Hot-button education issues ranging from Common Core to charter schools have some lawmakers pushing to scrap the appointing process and go back to electing the state's super.
Police say the handcuffed man fatally shot himself in the back, but his family isn't buying the story.
Gov. Bobby Jindal offered a budget proposal that suggests new education and health care spending, pay raises for state workers and an incentive fund to encourage colleges to enhance their science, engineering and technology training.
Hopefully he’ll be better prepared today than he was in that Feb. 20 deposition.
They came by the hundreds, arriving from all regions of the state to gather on the steps of our Capitol in protest of the Legislature’s long tradition of giving industry the go-ahead to abuse our air, our water and our coastline, all in the name of good economics.
Gov. Bobby Jindal’s recent rhetoric against President Barack Obama has failed to boost his standing among the conservative base.
Louisiana's annual legislative session begins.
The state has hired marksmen to shoot feral hogs from helicopters at two wildlife management areas in south Louisiana.
The Board of Elementary and Secondary Education has stalled action on a $3.5 billion annual school funding formula due to state lawmakers by March 15.
The New Orleans Saints have yet to make it official as of this writing, but popular wide receiver Lance Moore has reportedly been cut by the team to free up salary-cap space on the roster.
While two medical marijuana bills are slated for the upcoming legislative session, what some Louisianans might not know is that the plant was approved for therapeutic use by state lawmakers in 1991.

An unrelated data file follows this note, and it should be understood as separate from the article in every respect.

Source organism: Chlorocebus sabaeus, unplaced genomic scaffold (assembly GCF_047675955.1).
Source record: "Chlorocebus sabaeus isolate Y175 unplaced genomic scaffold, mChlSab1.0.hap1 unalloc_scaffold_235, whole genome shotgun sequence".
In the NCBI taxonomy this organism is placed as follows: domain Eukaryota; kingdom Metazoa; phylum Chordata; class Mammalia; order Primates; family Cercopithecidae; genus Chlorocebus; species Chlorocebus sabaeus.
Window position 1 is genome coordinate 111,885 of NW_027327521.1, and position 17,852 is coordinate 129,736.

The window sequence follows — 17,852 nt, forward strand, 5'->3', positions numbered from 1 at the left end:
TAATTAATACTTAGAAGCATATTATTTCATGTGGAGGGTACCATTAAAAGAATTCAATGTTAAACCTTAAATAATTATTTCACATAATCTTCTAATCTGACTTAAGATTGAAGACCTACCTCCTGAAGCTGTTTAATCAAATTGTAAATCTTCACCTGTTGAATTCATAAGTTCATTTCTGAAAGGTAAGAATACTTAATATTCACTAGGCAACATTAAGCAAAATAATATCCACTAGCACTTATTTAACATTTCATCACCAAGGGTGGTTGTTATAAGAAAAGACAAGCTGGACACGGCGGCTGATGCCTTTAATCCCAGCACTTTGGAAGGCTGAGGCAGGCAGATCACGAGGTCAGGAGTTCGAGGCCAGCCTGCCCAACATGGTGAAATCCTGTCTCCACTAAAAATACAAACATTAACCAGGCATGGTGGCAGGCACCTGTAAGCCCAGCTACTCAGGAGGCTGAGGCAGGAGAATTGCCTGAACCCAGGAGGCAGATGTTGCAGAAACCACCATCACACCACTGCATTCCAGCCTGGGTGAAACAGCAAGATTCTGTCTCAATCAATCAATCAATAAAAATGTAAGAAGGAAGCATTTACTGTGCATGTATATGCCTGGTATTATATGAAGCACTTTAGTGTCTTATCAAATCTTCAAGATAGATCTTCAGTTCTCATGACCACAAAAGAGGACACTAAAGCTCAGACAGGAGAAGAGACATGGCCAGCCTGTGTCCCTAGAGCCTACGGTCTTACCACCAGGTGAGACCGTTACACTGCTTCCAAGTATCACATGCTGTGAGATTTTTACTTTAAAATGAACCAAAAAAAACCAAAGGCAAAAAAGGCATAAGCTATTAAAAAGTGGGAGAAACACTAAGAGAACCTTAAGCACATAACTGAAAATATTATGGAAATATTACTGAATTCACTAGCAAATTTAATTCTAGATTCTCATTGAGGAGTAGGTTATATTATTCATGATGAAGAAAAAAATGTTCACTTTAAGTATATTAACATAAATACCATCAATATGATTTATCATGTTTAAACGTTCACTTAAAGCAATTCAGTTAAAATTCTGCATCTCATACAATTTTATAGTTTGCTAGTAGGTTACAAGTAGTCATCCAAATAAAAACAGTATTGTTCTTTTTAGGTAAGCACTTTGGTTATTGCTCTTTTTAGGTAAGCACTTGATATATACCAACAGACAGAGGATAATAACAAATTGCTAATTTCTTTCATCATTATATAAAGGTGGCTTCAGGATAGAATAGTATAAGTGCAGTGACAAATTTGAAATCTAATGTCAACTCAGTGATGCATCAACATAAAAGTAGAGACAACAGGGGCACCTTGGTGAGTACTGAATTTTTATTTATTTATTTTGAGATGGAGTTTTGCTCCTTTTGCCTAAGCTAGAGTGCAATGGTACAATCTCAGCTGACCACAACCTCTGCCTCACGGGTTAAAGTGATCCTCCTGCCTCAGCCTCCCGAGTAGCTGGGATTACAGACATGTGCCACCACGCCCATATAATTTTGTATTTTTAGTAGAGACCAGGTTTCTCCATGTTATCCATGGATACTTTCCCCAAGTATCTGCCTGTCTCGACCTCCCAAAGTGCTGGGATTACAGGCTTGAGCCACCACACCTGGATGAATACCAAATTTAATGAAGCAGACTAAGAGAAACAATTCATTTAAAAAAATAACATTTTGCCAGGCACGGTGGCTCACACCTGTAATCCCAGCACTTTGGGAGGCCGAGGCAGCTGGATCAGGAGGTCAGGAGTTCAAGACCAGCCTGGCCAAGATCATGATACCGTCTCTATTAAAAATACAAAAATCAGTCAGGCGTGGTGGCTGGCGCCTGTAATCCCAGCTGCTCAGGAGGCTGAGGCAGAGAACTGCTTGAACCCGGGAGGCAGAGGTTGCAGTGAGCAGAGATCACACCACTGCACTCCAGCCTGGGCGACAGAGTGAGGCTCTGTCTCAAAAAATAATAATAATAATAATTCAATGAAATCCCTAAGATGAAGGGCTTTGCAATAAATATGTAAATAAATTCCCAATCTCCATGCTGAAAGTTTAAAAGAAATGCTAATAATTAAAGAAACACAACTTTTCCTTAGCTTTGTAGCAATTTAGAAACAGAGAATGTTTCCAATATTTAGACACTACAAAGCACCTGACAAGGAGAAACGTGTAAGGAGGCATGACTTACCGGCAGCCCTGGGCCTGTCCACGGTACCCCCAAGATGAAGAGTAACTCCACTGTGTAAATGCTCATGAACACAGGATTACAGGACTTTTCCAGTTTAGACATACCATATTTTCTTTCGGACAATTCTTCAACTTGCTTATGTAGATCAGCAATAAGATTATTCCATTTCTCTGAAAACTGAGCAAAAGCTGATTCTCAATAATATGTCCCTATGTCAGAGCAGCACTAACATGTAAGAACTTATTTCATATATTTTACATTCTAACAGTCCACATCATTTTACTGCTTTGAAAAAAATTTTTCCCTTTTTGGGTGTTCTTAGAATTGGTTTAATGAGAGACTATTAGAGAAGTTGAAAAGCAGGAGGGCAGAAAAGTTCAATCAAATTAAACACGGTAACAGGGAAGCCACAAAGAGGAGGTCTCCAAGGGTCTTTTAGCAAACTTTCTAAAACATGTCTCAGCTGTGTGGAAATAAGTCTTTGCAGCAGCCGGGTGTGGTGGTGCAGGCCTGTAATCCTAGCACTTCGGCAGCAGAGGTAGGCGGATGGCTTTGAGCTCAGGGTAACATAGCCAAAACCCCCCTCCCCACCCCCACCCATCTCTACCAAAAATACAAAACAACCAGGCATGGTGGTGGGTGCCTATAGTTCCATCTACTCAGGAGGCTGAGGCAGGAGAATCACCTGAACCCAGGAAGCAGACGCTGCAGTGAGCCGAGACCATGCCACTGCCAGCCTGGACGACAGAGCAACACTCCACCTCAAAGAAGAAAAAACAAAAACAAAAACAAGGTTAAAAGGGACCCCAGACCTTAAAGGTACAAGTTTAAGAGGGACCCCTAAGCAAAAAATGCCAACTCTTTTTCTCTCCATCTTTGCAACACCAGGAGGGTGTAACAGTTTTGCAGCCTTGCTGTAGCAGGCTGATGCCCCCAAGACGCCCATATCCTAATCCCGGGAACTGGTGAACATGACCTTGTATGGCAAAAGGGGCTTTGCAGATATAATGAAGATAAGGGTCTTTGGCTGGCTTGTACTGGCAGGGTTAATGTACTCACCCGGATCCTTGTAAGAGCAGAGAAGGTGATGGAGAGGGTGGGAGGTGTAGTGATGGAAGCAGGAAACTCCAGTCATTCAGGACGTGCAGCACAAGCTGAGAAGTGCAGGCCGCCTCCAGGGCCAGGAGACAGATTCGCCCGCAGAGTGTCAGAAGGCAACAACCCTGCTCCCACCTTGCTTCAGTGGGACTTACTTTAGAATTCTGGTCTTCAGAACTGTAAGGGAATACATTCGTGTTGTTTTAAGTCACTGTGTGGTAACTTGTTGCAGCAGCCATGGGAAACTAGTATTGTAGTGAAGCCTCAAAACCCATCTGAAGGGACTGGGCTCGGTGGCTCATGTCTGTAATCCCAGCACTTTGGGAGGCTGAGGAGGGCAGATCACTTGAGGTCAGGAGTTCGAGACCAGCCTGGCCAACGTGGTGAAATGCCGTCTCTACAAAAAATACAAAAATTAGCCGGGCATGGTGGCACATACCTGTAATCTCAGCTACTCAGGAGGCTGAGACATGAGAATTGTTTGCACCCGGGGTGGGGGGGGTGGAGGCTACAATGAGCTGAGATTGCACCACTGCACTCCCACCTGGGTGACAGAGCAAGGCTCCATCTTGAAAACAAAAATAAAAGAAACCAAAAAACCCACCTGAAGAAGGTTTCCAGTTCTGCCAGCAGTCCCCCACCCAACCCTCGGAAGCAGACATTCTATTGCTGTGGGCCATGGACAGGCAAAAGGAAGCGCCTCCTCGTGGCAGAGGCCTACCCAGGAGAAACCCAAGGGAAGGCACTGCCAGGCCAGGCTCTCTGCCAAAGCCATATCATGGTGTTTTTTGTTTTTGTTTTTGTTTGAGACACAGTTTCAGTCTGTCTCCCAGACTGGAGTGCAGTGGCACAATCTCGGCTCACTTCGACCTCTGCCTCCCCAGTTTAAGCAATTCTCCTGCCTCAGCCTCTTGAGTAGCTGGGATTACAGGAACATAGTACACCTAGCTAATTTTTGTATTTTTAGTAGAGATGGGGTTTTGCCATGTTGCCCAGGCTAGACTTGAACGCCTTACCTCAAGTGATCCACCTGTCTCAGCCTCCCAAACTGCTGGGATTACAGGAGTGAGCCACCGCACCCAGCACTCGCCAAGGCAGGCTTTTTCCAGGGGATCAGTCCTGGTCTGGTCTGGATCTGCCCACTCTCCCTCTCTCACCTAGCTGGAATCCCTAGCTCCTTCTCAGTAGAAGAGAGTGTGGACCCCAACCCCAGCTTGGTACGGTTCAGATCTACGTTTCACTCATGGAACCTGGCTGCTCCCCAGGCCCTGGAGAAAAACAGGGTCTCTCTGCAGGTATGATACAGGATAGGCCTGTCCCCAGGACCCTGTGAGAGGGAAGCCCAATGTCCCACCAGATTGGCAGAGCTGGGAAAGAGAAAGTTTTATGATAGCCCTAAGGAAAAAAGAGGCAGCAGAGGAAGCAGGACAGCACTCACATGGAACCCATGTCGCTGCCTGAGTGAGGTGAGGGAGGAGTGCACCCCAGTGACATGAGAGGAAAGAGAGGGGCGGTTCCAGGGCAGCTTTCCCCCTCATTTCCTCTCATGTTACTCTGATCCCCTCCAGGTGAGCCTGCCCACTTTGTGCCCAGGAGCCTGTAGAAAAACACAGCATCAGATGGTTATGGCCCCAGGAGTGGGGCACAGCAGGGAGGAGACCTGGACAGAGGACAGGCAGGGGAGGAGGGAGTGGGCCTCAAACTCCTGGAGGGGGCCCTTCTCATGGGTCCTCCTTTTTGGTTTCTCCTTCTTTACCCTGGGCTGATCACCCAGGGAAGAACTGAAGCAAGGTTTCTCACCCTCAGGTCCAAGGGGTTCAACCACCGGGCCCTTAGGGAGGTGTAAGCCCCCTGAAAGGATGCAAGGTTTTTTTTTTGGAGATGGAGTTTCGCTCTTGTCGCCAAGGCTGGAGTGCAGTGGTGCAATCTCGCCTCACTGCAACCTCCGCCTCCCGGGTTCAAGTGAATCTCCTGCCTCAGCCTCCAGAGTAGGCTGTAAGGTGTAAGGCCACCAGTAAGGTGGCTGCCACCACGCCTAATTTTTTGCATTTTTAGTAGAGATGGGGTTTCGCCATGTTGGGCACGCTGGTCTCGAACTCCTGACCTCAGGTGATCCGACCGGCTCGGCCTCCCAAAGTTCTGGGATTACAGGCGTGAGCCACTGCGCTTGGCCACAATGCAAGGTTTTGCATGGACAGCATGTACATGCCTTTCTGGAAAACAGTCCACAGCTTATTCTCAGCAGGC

The agenda is shaping up to be lighter than in previous years. But Jindal is term-limited, with fewer than two years remaining in office, and he saw his last big initiative — a proposed rewrite of Louisiana tax law — collapse without getting a vote in 2013.
Sharper has been held without bail because of an arrest warrant issued by Louisiana authorities accusing him and another man of raping two women.
Two Lafayette men have been revealed by police as the infamous duo behind a caper that shook our fair city to its core.
The Lafayette Parish School Board has received a second letter of demand related to last year’s insurance debacle, this time from Key Benefit Administrators claiming it’s owed $93,000 from the school system.
The Louisiana coastline is vanishing faster than mappers can keep track.
A bill that would have overridden local ordinances prohibiting public and private employers from discriminating against lesbian, gay and transgender people has been pulled within less than a week of being filed.
The panel that selects nominees for a controversial New Orleans area flood control board — a board that is suing more than 90 oil, gas and pipeline companies — is set to discuss legislation affecting its independence.
State prison officials cannot keep secret the seller and manufacturer of the two drugs purchased for executions at the Louisiana State Penitentiary, a federal judge ruled Wednesday.